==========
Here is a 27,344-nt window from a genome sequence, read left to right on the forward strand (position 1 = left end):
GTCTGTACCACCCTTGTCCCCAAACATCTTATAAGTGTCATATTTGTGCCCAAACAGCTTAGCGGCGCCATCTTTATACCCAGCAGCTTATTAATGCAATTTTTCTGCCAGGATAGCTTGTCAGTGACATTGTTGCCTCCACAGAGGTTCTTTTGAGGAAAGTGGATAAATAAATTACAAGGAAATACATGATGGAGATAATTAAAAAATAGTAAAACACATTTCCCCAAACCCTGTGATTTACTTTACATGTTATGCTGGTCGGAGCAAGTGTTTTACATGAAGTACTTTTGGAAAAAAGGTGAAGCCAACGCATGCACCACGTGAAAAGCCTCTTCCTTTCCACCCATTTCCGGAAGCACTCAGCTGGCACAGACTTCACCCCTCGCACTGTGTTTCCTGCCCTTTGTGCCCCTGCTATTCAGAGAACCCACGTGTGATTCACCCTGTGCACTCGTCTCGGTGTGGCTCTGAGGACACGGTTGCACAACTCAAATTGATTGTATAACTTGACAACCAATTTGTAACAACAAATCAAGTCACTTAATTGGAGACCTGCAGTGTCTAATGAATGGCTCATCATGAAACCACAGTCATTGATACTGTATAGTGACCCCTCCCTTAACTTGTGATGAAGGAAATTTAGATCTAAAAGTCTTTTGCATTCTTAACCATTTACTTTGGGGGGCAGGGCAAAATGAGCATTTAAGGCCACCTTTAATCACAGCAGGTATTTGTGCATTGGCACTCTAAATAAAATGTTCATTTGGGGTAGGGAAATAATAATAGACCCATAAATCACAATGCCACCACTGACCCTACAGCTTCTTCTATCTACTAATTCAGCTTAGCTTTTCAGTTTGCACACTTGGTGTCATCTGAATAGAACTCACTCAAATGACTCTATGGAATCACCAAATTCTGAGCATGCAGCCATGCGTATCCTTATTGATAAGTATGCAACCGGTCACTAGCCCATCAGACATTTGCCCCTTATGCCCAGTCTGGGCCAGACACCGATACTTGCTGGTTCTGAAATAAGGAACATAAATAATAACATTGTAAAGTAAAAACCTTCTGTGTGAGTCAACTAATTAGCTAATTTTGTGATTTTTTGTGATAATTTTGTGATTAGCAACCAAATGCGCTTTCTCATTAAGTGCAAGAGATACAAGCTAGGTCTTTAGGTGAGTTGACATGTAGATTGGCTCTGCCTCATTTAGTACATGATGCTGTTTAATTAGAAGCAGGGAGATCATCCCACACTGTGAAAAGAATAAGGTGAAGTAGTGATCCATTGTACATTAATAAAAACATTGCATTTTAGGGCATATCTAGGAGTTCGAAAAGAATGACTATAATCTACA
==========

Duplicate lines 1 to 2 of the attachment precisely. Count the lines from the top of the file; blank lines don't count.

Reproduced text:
Here is a 27,344-nt window from a genome sequence, read left to right on the forward strand (position 1 = left end):
GTCTGTACCACCCTTGTCCCCAAACATCTTATAAGTGTCATATTTGTGCCCAAACAGCTTAGCGGCGCCATCTTTATACCCAGCAGCTTATTAATGCAATTTTTCTGCCAGGATAGCTTGTCAGTGACATTGTTGCCTCCACAGAGGTTCTTTTGAGGAAAGTGGATAAATAAATTACAAGGAAATACATGATGGAGATAATTAAAAAATAGTAAAACACATTTCCCCAAACCCTGTGATTTACTTTACATGTTATGCTGGTCGGAGCAAGTGTTTTACATGAAGTACTTTTGGAAAAAAGGTGAAGCCAACGCATGCACCACGTGAAAAGCCTCTTCCTTTCCACCCATTTCCGGAAGCACTCAGCTGGCACAGACTTCACCCCTCGCACTGTGTTTCCTGCCCTTTGTGCCCCTGCTATTCAGAGAACCCACGTGTGATTCACCCTGTGCACTCGTCTCGGTGTGGCTCTGAGGACACGGTTGCACAACTCAAATTGATTGTATAACTTGACAACCAATTTGTAACAACAAATCAAGTCACTTAATTGGAGACCTGCAGTGTCTAATGAATGGCTCATCATGAAACCACAGTCATTGATACTGTATAGTGACCCCTCCCTTAACTTGTGATGAAGGAAATTTAGATCTAAAAGTCTTTTGCATTCTTAACCATTTACTTTGGGGGGCAGGGCAAAATGAGCATTTAAGGCCACCTTTAATCACAGCAGGTATTTGTGCATTGGCACTCTAAATAAAATGTTCATTTGGGGTAGGGAAATAATAATAGACCCATAAATCACAATGCCACCACTGACCCTACAGCTTCTTCTATCTACTAATTCAGCTTAGCTTTTCAGTTTGCACACTTGGTGTCATCTGAATAGAACTCACTCAAATGACTCTATGGAATCACCAAATTCTGAGCATGCAGCCATGCGTATCCTTATTGATAAGTATGCAACCGGTCACTAGCCCATCAGACATTTGCCCCTTATGCCCAGTCTGGGCCAGACACCGATACTTGCTGGTTCTGAAATAAGGAACATAAATAATAACATTGTAAAGTAAAAACCTTCTGTGTGAGTCAACTAATTAGCTAATTTTGTGATTTTTTGTGATAATTTTGTGATTAGCAACCAAATGCGCTTTCTCATTAAGTGCAAGAGATACAAGCTAGGTCTTTAGGTGAGTTGACATGTAGATTGGCTCTGCCTCATTTAGTACATGATGCTGTTTAATTAGAAGCAGGGAGATCATCCCACACTGTGAAAAGAATAAGGTGAAGTAGTGATCCATTGTACATTAATAAAAACATTGCATTTTAGGGCATATCTAGGAGTTCGAAAAGAATGACTATAATCTACA